Richard Florida and Joshua Gans just published an article in Politico called: Trump Is Making Canada Great Again. The overarching argument is that as the US closes its borders, Canada benefits. The best and brightest from around the world are coming here.
This fall, international student applications at the University of Toronto were up 70% compared to last year. And numerous companies in Toronto are reporting “steady, double-digit increases” in the number of job applications from Americans.
This is exactly what I was getting at when I made the pithy prediction that Amazon is going to choose Toronto for HQ2. It’s about access to human capital (though I acknowledge the political reality of selecting a city outside of the US).
Here is an excerpt from the Politico article that starts to speak to the importance of foreign-born workers in the US:
As of 2013, foreign-born workers in STEM fields—science, technology engineering and math—accounted for nearly a fifth of workers with bachelor’s degrees in the United States, 40 percent of those with master’s degrees and more than half of those with Ph.D.s. In the San Jose metro area, consisting largely of Silicon Valley, immigrants comprise more than 55 percent of adults who hold advanced degrees.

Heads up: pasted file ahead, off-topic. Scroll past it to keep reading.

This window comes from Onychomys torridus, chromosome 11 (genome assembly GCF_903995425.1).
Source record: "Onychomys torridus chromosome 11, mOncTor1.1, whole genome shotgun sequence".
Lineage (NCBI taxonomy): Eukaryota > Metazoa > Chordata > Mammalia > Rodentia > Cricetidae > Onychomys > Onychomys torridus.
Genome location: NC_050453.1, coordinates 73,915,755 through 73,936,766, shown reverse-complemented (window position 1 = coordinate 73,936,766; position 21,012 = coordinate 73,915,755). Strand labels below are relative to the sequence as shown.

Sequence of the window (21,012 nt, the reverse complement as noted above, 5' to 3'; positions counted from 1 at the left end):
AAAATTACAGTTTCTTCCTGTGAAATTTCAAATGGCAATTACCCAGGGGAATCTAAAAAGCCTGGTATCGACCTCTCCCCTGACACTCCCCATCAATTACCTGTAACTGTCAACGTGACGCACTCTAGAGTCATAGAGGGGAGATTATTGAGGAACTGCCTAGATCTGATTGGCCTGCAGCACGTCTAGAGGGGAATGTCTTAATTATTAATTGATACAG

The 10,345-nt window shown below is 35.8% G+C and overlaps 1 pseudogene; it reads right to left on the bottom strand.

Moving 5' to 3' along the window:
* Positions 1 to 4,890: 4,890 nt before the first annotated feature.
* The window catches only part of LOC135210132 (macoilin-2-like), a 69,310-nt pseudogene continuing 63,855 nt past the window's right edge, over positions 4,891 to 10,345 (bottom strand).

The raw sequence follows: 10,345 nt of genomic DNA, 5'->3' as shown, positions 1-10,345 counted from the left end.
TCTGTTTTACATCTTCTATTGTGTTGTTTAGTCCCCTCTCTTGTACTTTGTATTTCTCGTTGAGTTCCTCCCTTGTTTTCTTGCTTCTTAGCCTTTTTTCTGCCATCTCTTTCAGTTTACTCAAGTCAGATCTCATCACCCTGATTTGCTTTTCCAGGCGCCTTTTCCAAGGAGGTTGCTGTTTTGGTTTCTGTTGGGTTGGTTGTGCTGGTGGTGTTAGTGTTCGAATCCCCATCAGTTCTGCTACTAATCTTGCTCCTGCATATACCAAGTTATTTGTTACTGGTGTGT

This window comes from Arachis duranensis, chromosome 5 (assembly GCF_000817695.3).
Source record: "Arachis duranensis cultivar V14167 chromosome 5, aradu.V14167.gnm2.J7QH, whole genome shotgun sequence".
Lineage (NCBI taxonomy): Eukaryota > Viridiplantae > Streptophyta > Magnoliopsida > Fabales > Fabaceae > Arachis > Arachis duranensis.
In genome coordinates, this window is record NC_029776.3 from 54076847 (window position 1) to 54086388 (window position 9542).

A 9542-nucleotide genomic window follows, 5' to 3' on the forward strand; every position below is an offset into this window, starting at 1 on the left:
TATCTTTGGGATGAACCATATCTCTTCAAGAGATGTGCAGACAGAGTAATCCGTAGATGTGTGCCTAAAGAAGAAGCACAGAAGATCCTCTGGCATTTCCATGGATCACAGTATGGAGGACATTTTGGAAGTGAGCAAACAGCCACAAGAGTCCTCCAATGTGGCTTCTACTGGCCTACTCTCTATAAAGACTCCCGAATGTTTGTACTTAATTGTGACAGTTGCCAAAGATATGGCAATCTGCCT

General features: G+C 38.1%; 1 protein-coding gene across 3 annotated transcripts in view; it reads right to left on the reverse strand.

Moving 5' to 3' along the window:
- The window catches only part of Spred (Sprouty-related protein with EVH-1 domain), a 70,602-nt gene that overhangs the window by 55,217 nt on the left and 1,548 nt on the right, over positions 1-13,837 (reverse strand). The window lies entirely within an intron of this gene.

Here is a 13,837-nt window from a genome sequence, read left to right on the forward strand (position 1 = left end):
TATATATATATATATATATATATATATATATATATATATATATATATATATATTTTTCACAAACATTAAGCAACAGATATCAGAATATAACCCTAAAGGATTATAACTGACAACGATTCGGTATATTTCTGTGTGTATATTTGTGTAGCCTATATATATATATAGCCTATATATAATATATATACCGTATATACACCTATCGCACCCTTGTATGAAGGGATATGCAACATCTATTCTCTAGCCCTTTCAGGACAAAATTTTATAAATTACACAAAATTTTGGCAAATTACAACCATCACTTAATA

Here is a chart showing the US and Canadian metros with the highest percentage of foreign-born residents:
And here is a chart showing which metro areas receive the most venture capital dollars (in millions of US dollars):
As to be expected, Toronto, Vancouver and Miami lead in terms of the percentage of foreign-born residents. Though, I would bet that Toronto’s foreign-born population is far more diverse than those of Vancouver and Miami.
However, when you look at venture capital dollars invested, Toronto is nowhere near the top. Vancouver isn’t even on the list. And I suspect that some of you are surprised to see Miami sitting in between Chicago and Seattle (arguably a city that overperforms in tech relative to VC dollars invested). I was.
Perhaps Trump will help with this by making Canada great again.